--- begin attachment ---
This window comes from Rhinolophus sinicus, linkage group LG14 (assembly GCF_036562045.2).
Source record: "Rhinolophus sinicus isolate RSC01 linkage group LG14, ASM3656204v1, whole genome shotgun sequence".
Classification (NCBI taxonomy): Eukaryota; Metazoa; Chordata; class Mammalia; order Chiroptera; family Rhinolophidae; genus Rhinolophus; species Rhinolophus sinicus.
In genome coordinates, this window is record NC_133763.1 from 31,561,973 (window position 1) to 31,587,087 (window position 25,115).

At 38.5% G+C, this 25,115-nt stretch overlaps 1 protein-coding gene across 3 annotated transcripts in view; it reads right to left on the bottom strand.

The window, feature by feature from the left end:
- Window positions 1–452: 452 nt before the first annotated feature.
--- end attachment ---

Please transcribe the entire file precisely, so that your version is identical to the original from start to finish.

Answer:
This window comes from Rhinolophus sinicus, linkage group LG14 (assembly GCF_036562045.2).
Source record: "Rhinolophus sinicus isolate RSC01 linkage group LG14, ASM3656204v1, whole genome shotgun sequence".
Classification (NCBI taxonomy): Eukaryota; Metazoa; Chordata; class Mammalia; order Chiroptera; family Rhinolophidae; genus Rhinolophus; species Rhinolophus sinicus.
In genome coordinates, this window is record NC_133763.1 from 31,561,973 (window position 1) to 31,587,087 (window position 25,115).

At 38.5% G+C, this 25,115-nt stretch overlaps 1 protein-coding gene across 3 annotated transcripts in view; it reads right to left on the bottom strand.

The window, feature by feature from the left end:
- Window positions 1–452: 452 nt before the first annotated feature.